Recalling the days when offices has just one phone and one computer
PUBLISHED: 16:22 28 September 2018 | UPDATED: 16:22 28 September 2018
Electricity worker recounts the technological revolution she has witnessed over four decades working for the same company
In a world in which the average person changes jobs ten to fifteen times during their career, Pam Brown is something of a rarity.
She has managed to stay loyal to the same company, UK Power Networks, for the last 40 years.
The 56 year-old from Hadleigh first joined what was then Eastern Electricity in July 1978, a week after leaving school, in an accounts role.
Over the last 40 years, the UK has undergone a massive technological transformation.
It wasn’t until 1975 that the first microcomputer was introduced into the UK’s business sector.
Three years later, when Mrs Brown began her career with the firm in Ipswich, Ms Brown recalls their Honeywell reel to reel computer system, in which billing information from punch cards was loaded. “The computer system had its own air conditioned room, as it needed to run overnight to complete the task,” she said.
“My first role was to hand-write forms to generate invoices and I remember we used to get them back in gold bags once they had been checked.
“I also recall getting exactly 54 minutes for lunch!”
At that time, as well as their one computer, which must have seemed very high tech at the time, there was also only one external phone, which was kept on the manager’s desk. “You had to get permission to use it,” she recalled. “I then worked in the Pensions team updating all the records into decimal currency.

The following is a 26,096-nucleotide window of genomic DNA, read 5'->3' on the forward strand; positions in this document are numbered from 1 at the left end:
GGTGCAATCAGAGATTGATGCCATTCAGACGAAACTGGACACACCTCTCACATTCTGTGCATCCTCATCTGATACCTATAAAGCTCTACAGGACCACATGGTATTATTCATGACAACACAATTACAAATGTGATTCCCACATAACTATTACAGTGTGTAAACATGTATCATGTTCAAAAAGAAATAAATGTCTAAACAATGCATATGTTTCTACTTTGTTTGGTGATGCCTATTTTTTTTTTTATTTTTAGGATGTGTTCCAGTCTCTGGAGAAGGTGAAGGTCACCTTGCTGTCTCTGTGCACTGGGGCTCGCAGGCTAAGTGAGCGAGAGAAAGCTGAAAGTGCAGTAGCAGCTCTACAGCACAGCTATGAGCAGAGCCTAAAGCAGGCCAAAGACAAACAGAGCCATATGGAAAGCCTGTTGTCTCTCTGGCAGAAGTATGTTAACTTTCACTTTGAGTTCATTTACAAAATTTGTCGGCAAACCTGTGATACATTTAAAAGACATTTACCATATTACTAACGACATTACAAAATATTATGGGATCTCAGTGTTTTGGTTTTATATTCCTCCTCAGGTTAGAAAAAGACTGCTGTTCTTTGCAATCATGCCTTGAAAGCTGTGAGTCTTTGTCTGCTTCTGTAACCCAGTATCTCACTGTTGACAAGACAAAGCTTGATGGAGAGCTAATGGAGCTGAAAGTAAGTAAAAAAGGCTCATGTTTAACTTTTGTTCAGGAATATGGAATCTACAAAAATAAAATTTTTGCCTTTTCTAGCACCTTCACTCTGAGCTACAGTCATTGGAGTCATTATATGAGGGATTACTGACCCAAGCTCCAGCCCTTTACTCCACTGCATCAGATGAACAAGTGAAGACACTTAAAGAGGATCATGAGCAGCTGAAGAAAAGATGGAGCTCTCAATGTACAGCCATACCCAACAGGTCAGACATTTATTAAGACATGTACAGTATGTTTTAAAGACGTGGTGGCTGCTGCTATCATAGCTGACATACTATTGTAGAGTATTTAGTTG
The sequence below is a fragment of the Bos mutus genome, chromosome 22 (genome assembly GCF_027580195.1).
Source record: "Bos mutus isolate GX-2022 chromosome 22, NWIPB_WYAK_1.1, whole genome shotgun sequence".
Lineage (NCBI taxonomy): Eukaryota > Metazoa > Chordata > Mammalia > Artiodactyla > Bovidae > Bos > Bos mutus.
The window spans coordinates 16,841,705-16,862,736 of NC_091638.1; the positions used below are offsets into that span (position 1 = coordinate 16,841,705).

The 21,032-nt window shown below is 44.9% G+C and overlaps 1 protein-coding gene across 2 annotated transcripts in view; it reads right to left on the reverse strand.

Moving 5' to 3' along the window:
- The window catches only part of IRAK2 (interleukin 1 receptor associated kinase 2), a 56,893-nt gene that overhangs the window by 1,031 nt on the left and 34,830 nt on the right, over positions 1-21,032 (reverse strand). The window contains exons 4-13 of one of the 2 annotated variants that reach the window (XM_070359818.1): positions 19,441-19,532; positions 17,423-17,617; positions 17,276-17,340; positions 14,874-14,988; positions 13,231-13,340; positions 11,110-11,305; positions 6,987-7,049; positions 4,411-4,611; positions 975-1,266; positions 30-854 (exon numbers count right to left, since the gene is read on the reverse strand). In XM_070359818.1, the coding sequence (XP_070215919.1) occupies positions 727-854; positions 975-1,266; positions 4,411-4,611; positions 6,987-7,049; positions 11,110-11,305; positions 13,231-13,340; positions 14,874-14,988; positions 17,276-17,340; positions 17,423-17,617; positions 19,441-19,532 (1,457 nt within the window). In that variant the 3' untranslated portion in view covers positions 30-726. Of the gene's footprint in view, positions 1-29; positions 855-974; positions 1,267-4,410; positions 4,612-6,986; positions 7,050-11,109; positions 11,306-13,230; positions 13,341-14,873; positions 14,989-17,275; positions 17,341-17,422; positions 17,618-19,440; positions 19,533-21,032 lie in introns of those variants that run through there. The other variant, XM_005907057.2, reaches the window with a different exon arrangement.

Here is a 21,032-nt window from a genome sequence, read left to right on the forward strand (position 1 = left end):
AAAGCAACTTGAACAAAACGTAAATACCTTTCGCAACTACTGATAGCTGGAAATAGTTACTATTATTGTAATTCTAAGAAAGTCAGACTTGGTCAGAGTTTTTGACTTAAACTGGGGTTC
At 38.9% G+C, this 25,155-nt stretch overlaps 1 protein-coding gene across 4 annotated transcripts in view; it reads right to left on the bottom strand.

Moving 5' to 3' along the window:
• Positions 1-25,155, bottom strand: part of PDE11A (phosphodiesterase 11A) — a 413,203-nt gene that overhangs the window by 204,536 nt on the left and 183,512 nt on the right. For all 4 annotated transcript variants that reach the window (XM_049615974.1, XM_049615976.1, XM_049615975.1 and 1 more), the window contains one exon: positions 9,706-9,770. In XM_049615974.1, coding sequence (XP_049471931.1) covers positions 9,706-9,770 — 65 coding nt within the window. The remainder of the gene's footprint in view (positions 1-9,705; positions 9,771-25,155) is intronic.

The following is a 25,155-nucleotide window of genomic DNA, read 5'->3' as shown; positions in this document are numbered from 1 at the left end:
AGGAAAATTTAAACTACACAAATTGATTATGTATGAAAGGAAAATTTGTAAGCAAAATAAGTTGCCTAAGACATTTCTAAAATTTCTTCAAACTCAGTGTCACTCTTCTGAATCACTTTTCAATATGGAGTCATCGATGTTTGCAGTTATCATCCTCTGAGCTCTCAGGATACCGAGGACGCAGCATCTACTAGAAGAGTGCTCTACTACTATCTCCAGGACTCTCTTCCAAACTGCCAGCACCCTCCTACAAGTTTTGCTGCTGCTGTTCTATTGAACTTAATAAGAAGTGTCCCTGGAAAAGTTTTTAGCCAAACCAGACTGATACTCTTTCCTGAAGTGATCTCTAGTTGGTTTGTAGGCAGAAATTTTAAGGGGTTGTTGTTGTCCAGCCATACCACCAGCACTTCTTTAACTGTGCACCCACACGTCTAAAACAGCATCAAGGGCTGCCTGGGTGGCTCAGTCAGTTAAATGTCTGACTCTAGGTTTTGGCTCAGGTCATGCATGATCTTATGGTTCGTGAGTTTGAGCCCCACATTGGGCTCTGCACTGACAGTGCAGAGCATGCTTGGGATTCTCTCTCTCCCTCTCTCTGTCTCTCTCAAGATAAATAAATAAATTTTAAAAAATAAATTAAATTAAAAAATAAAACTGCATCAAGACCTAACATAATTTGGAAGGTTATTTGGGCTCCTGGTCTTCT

“After that I switched from Russell Road to Wherstead Park, where my roles included co-ordinating apprentice and technical training.”
During the Great Storm of 1987, when thousands of trees in Suffolk were decimated, Ms Brown was busy helping to answer customers’ calls - “like everyone else.” “I remember a bank in Clacton calling to say they were off-supply. I called a local engineer who told me to advise about the wood pole which supported their power line and then was lying flat in a field!”
Mrs Brown remembers the gradual introduction of more of the technology that is commonplace today.
“I remember my first mobile phone was a ‘brick on a stick’, and so much technology came in that is taken for granted now.
“I also remember one Christmas Day I had to abandon my family lunch to man the phones during a severe storm.”
During the time Mrs Brown has worked there, the electricity company has changed owners several times; initially, Eastern Electricity managed the electricity cables and lines in East Anglia, then in 1998 it became TXU Energy, which together with London Electricity merged in 1999 to form 24seven Utility Services, which in 2003 rebranded to become EDF Energy Networks. That was until 2010, when they were acquired by the CK Group and renamed UK Power Networks.
In recent years, Mrs Brown has moved to work with the Procurement team in Bury St Edmunds, which is involved in the buying of goods and services for the company.
She believes the reason she has stayed at the firm for so long is that she was able to keep on her toes by switching roles regularly.
“This has given me a lot of variety in my work, and I’ve never looked outside for something else. I’m always keen to learn new things and take great pride in working for the company that keeps the lights on.”
UK Power Networks, which delivers electricity to eight million homes and businesses across East Anglia, London and the South East, invites staff who have given 40 years of continuous service to join a special 40+ Club.
There are currently more than 400 employees in the 40+ Club, and the company was named as a top 30 Best Big Companies to Work in the latest Sunday Times list earlier this year.
Basil Scarsella, chief executive of UK Power Networks, said: “It’s incredibly important to recognise and celebrate the dedication and expertise of our employees, especially those who have served our customers and communities for a long time. As an employer of choice we are always looking for ways to improve and I think some of the best ideas often come from our most experienced staff.”